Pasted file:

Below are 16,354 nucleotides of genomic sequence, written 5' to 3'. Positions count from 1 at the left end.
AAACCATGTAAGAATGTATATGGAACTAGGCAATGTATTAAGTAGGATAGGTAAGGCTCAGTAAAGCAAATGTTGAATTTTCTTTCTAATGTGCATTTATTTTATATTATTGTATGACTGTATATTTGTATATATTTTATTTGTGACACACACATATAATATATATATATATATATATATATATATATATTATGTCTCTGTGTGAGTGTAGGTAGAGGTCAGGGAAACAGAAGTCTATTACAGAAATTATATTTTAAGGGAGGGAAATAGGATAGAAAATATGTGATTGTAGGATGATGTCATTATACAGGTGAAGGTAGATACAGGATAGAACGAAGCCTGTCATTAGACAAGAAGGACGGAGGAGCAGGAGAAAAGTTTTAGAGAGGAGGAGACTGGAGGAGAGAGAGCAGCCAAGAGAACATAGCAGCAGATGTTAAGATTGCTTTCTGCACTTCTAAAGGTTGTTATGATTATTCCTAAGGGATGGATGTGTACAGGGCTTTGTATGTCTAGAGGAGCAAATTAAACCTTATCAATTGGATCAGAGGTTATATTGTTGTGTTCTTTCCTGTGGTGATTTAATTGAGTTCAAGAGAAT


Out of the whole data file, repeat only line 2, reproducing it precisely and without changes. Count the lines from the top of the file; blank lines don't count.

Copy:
AAACCATGTAAGAATGTATATGGAACTAGGCAATGTATTAAGTAGGATAGGTAAGGCTCAGTAAAGCAAATGTTGAATTTTCTTTCTAATGTGCATTTATTTTATATTATTGTATGACTGTATATTTGTATATATTTTATTTGTGACACACACATATAATATATATATATATATATATATATATATATATTATGTCTCTGTGTGAGTGTAGGTAGAGGTCAGGGAAACAGAAGTCTATTACAGAAATTATATTTTAAGGGAGGGAAATAGGATAGAAAATATGTGATTGTAGGATGATGTCATTATACAGGTGAAGGTAGATACAGGATAGAACGAAGCCTGTCATTAGACAAGAAGGACGGAGGAGCAGGAGAAAAGTTTTAGAGAGGAGGAGACTGGAGGAGAGAGAGCAGCCAAGAGAACATAGCAGCAGATGTTAAGATTGCTTTCTGCACTTCTAAAGGTTGTTATGATTATTCCTAAGGGATGGATGTGTACAGGGCTTTGTATGTCTAGAGGAGCAAATTAAACCTTATCAATTGGATCAGAGGTTATATTGTTGTGTTCTTTCCTGTGGTGATTTAATTGAGTTCAAGAGAAT